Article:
European Data Watch Dog Prevails Over Facebook In Initial EU-US Data Transfer Ruling

·1 min read
  • Facebook Inc (NASDAQ: FB) lost a lawsuit over an initial order from the Irish Data Protection Commission’s threatening of the transfers of users’ data across the Atlantic, Bloomberg reports.

  • The finalization of the order could lead to the suspension of the transfer of E.U. users’ personal information to Facebook’s U.S. servers, the Wall Street Journal reports.

  • Facebook has time till mid-September to file its response.

  • The dispute was triggered partly by the E.U.’s Court of Justice’s elimination of the EU-approved trans-Atlantic transfer tool, a Privacy Shield over citizens’ data safety concerns following U.S. shipment.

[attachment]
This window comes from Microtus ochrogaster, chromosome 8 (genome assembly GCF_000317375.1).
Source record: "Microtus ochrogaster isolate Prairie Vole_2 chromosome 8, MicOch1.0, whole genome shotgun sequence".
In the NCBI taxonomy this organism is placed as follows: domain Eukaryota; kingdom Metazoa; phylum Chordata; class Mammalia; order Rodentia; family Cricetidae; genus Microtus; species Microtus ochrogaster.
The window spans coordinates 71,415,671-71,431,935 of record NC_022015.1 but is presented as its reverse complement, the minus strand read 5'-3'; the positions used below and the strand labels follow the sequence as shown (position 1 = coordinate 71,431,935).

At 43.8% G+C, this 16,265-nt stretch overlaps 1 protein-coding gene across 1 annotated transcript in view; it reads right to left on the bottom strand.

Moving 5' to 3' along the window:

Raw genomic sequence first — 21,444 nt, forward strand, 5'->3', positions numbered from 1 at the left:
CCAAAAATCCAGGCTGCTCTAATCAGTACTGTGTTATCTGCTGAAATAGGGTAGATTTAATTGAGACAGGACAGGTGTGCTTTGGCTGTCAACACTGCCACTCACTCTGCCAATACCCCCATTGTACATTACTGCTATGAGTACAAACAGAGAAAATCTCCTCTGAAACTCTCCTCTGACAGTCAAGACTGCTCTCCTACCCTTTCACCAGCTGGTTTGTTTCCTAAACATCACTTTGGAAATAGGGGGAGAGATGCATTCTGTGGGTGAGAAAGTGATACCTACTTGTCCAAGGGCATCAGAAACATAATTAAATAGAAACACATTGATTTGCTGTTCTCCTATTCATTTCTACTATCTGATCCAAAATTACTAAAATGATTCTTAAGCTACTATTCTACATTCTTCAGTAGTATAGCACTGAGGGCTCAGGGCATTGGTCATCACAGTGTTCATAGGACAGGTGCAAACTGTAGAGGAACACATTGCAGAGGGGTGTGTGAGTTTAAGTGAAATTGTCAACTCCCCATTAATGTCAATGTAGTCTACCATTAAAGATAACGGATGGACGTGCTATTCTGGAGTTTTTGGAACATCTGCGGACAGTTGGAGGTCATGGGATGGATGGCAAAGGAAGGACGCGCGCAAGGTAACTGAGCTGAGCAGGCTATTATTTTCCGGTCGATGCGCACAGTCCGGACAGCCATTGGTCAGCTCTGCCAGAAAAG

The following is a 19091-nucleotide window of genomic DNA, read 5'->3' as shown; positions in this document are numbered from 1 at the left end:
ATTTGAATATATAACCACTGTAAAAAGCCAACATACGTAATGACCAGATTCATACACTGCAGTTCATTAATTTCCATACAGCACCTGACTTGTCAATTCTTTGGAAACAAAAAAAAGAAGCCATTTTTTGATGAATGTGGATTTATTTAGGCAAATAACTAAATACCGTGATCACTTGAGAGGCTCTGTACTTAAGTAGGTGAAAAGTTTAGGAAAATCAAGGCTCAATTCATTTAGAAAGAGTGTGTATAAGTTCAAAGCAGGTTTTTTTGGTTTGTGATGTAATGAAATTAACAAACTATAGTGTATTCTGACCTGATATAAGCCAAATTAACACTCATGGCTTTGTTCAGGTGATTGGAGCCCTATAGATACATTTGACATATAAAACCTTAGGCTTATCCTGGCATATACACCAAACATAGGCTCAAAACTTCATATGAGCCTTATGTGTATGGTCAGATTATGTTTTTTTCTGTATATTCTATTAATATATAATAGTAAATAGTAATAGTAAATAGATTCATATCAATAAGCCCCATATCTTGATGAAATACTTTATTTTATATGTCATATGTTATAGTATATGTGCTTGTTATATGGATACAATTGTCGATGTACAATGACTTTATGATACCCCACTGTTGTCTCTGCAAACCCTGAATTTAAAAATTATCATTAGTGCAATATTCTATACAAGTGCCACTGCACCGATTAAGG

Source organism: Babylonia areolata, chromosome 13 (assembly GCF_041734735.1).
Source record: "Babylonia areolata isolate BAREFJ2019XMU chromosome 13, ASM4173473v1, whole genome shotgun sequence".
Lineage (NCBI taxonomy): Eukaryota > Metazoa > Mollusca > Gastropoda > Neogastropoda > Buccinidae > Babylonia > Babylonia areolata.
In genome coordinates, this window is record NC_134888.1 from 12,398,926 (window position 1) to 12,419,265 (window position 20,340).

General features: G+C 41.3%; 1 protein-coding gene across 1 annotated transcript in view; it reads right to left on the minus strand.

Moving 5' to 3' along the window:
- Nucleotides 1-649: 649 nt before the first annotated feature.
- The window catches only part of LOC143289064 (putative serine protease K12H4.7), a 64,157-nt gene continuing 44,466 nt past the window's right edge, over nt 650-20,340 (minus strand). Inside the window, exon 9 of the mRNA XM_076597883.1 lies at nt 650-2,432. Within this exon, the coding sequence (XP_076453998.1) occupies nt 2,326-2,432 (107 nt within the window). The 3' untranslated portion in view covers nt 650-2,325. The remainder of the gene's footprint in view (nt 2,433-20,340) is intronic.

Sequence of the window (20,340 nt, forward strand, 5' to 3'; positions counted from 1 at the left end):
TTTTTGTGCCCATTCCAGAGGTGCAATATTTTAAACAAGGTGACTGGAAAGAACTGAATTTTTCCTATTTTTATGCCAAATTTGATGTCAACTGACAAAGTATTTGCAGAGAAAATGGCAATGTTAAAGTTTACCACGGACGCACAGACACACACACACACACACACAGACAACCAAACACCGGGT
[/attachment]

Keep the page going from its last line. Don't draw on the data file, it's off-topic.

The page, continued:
• The Irish authority also disallowed Facebook from using an alternative tool, known as standard contractual clauses for satisfying privacy rules following U.S. data shipment.

  • Privacy campaigner Max Schrems has been complaining to the Irish watchdog against the safety of Facebook’s data transfers.

  • The ruling will impact Facebook along with its users and other businesses, stated the social media company.

  • Facebook acknowledged compliance with the European rules and appropriate data safeguards.

  • The data transfer argument dates back to 2013 when former contractor Edward Snowden exposed the U.S. National Security Agency spying activities.

  • The E.U. reinforced strict data protection rules with the 2018 General Data Protection Regulation.

  • Price action: FB shares traded higher by 3.66% at $316.4 on the last check Friday.

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